I have spent the last three months in limbo, not sure exactly what I wanted to do. Then on Saturday night, I picked up The Last Little Blue Envelope by Maureen Johnson and I read this:

Home. It was a nice thought. She had missed her parents, her friends... but the word didn't have quite the same meaning anymore. England was home too. So much of her was here.

[...]

She wanted this train to break down, for her flight to be canceled, for immigration to tell her that she wasn't allowed to go. She wanted London itself to rise up and refuse to let her pass out of its boundaries.


And just like that, I knew what I needed to do. I know there will be obstacles ahead, legal ones in particular. I know I have financial obligations I need to meet first. I know my cat is absolutely going to hate me for taking her across the ocean, and I know she'd hate me even more if I left her behind.

Despite all that, I know that if I don't do this, I will regret it for the rest of my life. (I swear, I did not intentionally paraphrase the proposal from Runaway Bride.)

England is home, too. Just like Ginny, so much of me is there. I can't wait until the actual me part of me is there as well.

A few giveaway reminders before you go:

1) I launched a website on Monday. IndieJane.org is giving away a free Kindle during our inaugural month, so slip on over and enter to win. While you're there, take a look around--it's a site for both indie authors and lovers of Jane Austen fiction. 

2) Remember Absolute Liability, the book I featured in last week's post on writing cross-genre? My friend (and Indie Jane co-owner) Jessica is giving away FIVE COPIES! Check out her blog to win.

Monday, July 11, 2011

Indie Jane is Here


Presenting Indie Jane:
The Premiere Independent Austen Community

Today is the official launch of IndieJane.org, a community of both indie authors and readers of Jane Austen fiction. Jessica Melendez and I have been hard at work to create a site that will offer something unique for all Janeites.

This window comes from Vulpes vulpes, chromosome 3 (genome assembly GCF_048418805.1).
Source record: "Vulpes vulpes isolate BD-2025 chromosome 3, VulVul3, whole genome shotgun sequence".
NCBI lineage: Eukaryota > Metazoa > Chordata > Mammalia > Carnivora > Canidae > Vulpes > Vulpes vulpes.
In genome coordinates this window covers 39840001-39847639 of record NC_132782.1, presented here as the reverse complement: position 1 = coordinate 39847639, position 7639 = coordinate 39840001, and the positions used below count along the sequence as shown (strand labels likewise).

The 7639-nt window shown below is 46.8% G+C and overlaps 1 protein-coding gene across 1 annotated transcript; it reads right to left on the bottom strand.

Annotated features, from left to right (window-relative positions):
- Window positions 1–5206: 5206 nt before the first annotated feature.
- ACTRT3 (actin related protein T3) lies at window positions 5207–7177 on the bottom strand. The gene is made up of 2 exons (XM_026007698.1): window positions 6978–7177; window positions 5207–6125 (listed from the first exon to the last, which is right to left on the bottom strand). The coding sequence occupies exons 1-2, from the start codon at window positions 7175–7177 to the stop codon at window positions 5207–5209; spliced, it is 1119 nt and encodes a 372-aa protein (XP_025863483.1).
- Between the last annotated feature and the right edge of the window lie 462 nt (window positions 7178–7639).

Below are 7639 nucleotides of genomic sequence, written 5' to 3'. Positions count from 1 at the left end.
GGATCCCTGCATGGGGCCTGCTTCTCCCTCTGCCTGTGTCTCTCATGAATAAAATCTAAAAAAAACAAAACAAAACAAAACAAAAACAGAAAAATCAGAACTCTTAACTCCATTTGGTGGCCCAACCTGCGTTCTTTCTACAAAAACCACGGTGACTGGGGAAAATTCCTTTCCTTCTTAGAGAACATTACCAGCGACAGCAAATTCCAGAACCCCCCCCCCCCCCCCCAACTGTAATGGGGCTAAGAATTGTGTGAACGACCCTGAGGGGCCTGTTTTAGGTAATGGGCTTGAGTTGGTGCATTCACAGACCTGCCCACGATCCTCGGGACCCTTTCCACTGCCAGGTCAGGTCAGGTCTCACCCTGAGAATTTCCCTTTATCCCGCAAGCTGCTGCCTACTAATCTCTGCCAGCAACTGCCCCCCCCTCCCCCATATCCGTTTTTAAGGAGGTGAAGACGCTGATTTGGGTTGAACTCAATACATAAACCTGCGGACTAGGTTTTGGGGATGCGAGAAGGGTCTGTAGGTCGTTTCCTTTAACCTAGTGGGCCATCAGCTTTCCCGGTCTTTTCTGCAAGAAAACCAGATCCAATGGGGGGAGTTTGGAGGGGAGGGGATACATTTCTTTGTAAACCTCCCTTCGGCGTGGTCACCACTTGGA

For Everyone:

We are offering one giveaway a week during our inaugural month, including a Wi-fi Kindle with special offers. Check out IndieJane.org for more information on how to enter. 

For Readers:

In our chat room and on our message boards, you will have a chance to meet some fabulous self-published Austen authors. You'll find reviews of their books on our blog, and weekly posts about Jane.

We'll also run special events, such as read-alongs and movie nights in the chat room. For the reader, Indie Jane is a place to meet other Janeites and make new friends. 

For Authors:

Indie Jane celebrates the self-published author of Austenesque literature. Like you, Jessica and I are hacking our way through the undergrowth of the publishing world, forging our own path. This is something that's always easier done when you have a trailblazer ahead of you. We'll share self-pub hints and general writing  tips we come across, leaving you with more time to work on your story.

We also know how hard it can be to market your book as an indie author. Indie Jane offers you a chance to meet your potential readers in a casual manner. We all love Jane, so right away we've got something in common--readers and authors alike.

And one more thing for authors: Indie Jane has ad space available. We are currently running a special promotion; one month free or two months for $15. Yes, that is one month free with no obligation to purchase the second month. The space is 128p by 250p, or you can send your art to contact@indiejane.org and we will size it appropriately.